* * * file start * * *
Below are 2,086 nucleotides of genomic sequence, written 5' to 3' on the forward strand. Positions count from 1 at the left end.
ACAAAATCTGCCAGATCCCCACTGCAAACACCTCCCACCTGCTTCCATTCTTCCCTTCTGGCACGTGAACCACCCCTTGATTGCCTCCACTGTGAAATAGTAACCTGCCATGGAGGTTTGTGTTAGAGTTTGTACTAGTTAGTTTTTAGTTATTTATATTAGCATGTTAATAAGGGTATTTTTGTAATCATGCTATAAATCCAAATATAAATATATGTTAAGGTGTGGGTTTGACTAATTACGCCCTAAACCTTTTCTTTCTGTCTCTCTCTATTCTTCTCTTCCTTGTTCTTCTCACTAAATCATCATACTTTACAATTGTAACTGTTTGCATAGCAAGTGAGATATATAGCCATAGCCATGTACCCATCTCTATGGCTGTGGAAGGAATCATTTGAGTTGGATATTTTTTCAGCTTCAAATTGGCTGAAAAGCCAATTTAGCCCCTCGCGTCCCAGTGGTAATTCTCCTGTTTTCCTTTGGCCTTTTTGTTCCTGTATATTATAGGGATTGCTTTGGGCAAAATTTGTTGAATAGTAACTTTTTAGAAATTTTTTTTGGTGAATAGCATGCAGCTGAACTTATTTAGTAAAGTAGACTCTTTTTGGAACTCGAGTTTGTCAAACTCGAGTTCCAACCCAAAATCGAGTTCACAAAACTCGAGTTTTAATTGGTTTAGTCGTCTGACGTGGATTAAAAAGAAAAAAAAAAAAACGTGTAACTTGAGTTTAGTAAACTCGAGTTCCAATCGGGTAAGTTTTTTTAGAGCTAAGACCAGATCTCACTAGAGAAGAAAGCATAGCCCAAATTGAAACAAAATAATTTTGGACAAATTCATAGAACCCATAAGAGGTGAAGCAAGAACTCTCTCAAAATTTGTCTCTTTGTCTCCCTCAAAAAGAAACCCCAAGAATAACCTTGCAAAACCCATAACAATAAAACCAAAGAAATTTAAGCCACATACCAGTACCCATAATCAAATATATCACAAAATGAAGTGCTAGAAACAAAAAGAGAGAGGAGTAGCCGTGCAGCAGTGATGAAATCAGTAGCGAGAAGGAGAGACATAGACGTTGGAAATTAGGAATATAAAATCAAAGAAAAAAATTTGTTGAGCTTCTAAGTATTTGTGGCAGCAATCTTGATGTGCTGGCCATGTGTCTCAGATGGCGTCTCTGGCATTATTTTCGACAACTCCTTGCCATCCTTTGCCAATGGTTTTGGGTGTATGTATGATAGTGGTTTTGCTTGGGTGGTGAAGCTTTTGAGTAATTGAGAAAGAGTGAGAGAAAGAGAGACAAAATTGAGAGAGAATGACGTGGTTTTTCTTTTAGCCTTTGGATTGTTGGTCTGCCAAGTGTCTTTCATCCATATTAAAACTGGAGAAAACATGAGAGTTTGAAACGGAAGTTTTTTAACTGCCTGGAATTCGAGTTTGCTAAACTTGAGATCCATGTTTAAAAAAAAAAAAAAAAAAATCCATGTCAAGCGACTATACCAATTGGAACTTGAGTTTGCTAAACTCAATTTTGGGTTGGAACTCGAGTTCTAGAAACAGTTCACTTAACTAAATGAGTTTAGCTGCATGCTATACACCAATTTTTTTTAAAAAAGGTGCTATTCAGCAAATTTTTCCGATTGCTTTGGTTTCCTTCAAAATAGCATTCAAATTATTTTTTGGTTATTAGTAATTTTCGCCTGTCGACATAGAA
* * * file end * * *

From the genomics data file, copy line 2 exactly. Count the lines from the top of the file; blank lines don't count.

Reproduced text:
ACAAAATCTGCCAGATCCCCACTGCAAACACCTCCCACCTGCTTCCATTCTTCCCTTCTGGCACGTGAACCACCCCTTGATTGCCTCCACTGTGAAATAGTAACCTGCCATGGAGGTTTGTGTTAGAGTTTGTACTAGTTAGTTTTTAGTTATTTATATTAGCATGTTAATAAGGGTATTTTTGTAATCATGCTATAAATCCAAATATAAATATATGTTAAGGTGTGGGTTTGACTAATTACGCCCTAAACCTTTTCTTTCTGTCTCTCTCTATTCTTCTCTTCCTTGTTCTTCTCACTAAATCATCATACTTTACAATTGTAACTGTTTGCATAGCAAGTGAGATATATAGCCATAGCCATGTACCCATCTCTATGGCTGTGGAAGGAATCATTTGAGTTGGATATTTTTTCAGCTTCAAATTGGCTGAAAAGCCAATTTAGCCCCTCGCGTCCCAGTGGTAATTCTCCTGTTTTCCTTTGGCCTTTTTGTTCCTGTATATTATAGGGATTGCTTTGGGCAAAATTTGTTGAATAGTAACTTTTTAGAAATTTTTTTTGGTGAATAGCATGCAGCTGAACTTATTTAGTAAAGTAGACTCTTTTTGGAACTCGAGTTTGTCAAACTCGAGTTCCAACCCAAAATCGAGTTCACAAAACTCGAGTTTTAATTGGTTTAGTCGTCTGACGTGGATTAAAAAGAAAAAAAAAAAAACGTGTAACTTGAGTTTAGTAAACTCGAGTTCCAATCGGGTAAGTTTTTTTAGAGCTAAGACCAGATCTCACTAGAGAAGAAAGCATAGCCCAAATTGAAACAAAATAATTTTGGACAAATTCATAGAACCCATAAGAGGTGAAGCAAGAACTCTCTCAAAATTTGTCTCTTTGTCTCCCTCAAAAAGAAACCCCAAGAATAACCTTGCAAAACCCATAACAATAAAACCAAAGAAATTTAAGCCACATACCAGTACCCATAATCAAATATATCACAAAATGAAGTGCTAGAAACAAAAAGAGAGAGGAGTAGCCGTGCAGCAGTGATGAAATCAGTAGCGAGAAGGAGAGACATAGACGTTGGAAATTAGGAATATAAAATCAAAGAAAAAAATTTGTTGAGCTTCTAAGTATTTGTGGCAGCAATCTTGATGTGCTGGCCATGTGTCTCAGATGGCGTCTCTGGCATTATTTTCGACAACTCCTTGCCATCCTTTGCCAATGGTTTTGGGTGTATGTATGATAGTGGTTTTGCTTGGGTGGTGAAGCTTTTGAGTAATTGAGAAAGAGTGAGAGAAAGAGAGACAAAATTGAGAGAGAATGACGTGGTTTTTCTTTTAGCCTTTGGATTGTTGGTCTGCCAAGTGTCTTTCATCCATATTAAAACTGGAGAAAACATGAGAGTTTGAAACGGAAGTTTTTTAACTGCCTGGAATTCGAGTTTGCTAAACTTGAGATCCATGTTTAAAAAAAAAAAAAAAAAAATCCATGTCAAGCGACTATACCAATTGGAACTTGAGTTTGCTAAACTCAATTTTGGGTTGGAACTCGAGTTCTAGAAACAGTTCACTTAACTAAATGAGTTTAGCTGCATGCTATACACCAATTTTTTTTAAAAAAGGTGCTATTCAGCAAATTTTTCCGATTGCTTTGGTTTCCTTCAAAATAGCATTCAAATTATTTTTTGGTTATTAGTAATTTTCGCCTGTCGACATAGAA